Let F:R→RF : \mathbb{R}\to \mathbb{R} be a monotone function. Then

FF has no discontinuities.

FF has only finitely many discontinuities.

FF can have at most countably many discontinuities.

FF can have uncountably many discontinuities.

Which is the correct answer and why ?

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1 Answer

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The answers is 3.

Wihout loss of any generality, suppose ff is increasing. Let DD be the set of discontinuities of ff.

If d∈Dd\in D, thenlimx→d−f(x)\lim\limits_{x\rightarrow d-}f(x) and \lim\limits_{x\rightarrow d+}f(x)\lim\limits_{x\rightarrow d+}f(x) exists. Thus, for every point of discontinuity dd we asign an interval I_d=(\lim\limits_{x\rightarrow d-}f(x),\lim\limits_{x\rightarrow d+}f(x))I_d=(\lim\limits_{x\rightarrow d-}f(x),\lim\limits_{x\rightarrow d+}f(x)). Notice that all this intervals are disjoint. Now, let g:D \rightarrow \mathbb{Q}g:D \rightarrow \mathbb{Q} such that g(d)=q_dg(d)=q_d for some q_d\in\mathbb{Q}q_d\in\mathbb{Q}. Therefore gg is injective because all the intervalls are disjoint, hence \left\vert{D}\right\vert \leq \left\vert\mathbb{Q}\right\vert=\aleph_0\left\vert{D}\right\vert \leq \left\vert\mathbb{Q}\right\vert=\aleph_0.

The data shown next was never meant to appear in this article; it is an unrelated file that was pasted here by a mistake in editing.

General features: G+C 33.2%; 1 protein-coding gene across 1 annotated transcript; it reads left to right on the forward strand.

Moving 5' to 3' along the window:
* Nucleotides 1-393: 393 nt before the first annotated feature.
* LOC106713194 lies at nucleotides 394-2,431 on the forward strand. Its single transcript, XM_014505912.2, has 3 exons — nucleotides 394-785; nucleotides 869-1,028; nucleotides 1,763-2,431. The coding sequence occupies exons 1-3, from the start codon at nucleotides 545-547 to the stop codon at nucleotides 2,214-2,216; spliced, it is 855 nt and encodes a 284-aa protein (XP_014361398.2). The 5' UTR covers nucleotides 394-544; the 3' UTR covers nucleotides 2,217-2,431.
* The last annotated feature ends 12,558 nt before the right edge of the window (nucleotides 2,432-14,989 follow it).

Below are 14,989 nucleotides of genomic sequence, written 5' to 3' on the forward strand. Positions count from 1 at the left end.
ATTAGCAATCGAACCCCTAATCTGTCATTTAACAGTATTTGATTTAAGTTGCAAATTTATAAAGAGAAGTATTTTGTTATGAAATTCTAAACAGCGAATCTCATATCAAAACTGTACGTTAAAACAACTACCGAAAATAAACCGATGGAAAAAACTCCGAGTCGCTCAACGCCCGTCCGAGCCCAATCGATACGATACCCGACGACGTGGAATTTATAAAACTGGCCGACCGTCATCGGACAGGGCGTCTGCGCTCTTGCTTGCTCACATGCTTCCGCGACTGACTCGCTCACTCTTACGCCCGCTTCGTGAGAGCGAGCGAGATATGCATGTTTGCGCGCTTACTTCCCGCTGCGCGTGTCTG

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In order to show that the answer is (3), rather than (1) or (2), the OP should also construct a specific monotone function with a countably infinite set of discontinuities. (For example, a step function will work.)

– Mitchell Spector

2 days ago